Essays Archives - Page 75 of 93 - The Millions
April 20, 2010
With her new novel, So Much for That, Lionel Shriver strengthens her already credible claim to the title of best living American writer. That’s okay. We were the same way with Faulkner and Poe. Nothing’s more American than not quite recognizing some of our most accomplished artists.
April 15, 2010
How many complications of time and viewpoint novel can a stand and remain viable—and by “viable”, I think I mean both “elegant” and “not completely baffling.”
April 14, 2010
In order to enjoy the Twilight novels, you have to be willing to enter into an intense emotional and hormonal fundamentalism, the twin of the moral fundamentalism apparent in Meyer’s refusal of nuance and ambivalence in favor of an either/or approach to good and evil.
April 9, 2010
The vampire of our cultural moment has become a “vegetarian” of sorts, a Whole Foods shopper–an individual who prefers humanely raised, sustainably farmed food. From the shimmering pâleur of the vampire radiates something new and hardly otherworldly: an aura of white liberal guilt. But maybe it’s only skin deep?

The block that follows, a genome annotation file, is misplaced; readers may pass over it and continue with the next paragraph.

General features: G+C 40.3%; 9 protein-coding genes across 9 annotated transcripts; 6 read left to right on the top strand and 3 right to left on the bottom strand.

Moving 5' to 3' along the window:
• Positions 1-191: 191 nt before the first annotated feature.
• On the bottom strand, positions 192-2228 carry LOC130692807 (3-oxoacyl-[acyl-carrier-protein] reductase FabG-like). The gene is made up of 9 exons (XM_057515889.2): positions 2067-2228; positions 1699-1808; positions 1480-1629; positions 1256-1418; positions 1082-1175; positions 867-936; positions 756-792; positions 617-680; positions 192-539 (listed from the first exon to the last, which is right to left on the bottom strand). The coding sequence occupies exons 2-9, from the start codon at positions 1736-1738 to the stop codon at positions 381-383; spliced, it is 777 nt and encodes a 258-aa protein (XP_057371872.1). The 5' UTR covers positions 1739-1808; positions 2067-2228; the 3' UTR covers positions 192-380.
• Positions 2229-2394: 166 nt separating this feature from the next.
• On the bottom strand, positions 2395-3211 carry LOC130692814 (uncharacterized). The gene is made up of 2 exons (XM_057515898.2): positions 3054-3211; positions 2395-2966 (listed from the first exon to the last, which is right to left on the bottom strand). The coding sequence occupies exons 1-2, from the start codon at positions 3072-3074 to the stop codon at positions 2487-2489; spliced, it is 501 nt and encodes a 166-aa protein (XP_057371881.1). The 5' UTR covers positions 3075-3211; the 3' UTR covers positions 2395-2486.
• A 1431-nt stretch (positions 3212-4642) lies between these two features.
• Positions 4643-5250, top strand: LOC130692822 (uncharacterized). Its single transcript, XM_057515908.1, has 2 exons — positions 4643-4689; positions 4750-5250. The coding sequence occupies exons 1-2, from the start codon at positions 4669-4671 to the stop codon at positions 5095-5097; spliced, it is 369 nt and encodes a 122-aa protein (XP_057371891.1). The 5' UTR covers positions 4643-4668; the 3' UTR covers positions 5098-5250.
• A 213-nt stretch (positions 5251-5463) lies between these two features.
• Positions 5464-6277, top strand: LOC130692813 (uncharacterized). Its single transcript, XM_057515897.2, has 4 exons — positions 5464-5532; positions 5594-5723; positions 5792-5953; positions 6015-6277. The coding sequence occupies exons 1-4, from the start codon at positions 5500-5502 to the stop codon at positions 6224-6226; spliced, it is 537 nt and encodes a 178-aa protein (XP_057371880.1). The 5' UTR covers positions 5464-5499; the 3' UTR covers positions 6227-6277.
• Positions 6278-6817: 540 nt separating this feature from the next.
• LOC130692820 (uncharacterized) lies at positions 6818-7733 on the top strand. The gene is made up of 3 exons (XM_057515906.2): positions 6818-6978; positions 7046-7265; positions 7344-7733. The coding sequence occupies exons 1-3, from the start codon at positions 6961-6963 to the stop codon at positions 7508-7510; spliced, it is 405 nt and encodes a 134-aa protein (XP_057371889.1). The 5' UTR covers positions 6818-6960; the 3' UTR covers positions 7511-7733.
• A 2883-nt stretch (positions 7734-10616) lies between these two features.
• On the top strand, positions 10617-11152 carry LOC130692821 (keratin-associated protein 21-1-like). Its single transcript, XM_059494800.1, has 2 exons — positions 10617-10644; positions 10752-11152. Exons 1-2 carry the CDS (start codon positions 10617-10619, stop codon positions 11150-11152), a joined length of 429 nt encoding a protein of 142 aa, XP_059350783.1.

April 8, 2010
Perhaps all those years of reading adventure stories had given me a vocabulary of action, a means to save my father’s life, as if I’d been preparing, through books, for those charged moments without knowing it.
April 2, 2010
Thomas M. Disch possessed a nightmarish imagination that combined J.G. Ballard’s apocalyptic despair and Philip K. Dick’s nightmares.
March 29, 2010
by Kirsty Logan
Three contemporary retellings revisit the Snow White fairy tale. They all twist the old story, but do they subvert it?
March 18, 2010
A writer is like a goose inside a cloud. You fly by moving your fingers across a keyboard, hoping to write your way out of confusion and into something that makes sense to you and others.
March 16, 2010
One somewhat disquieting effect of reading War and Peace is that the more your own thoughts show up in its pages, the less original your life begins to feel.
March 15, 2010
by Luke Epplin
In Chile, one learns the word for earthquake before the word for thunder, a consequence of living in a country where thunder rumbles infrequently but the earth shakes every few months.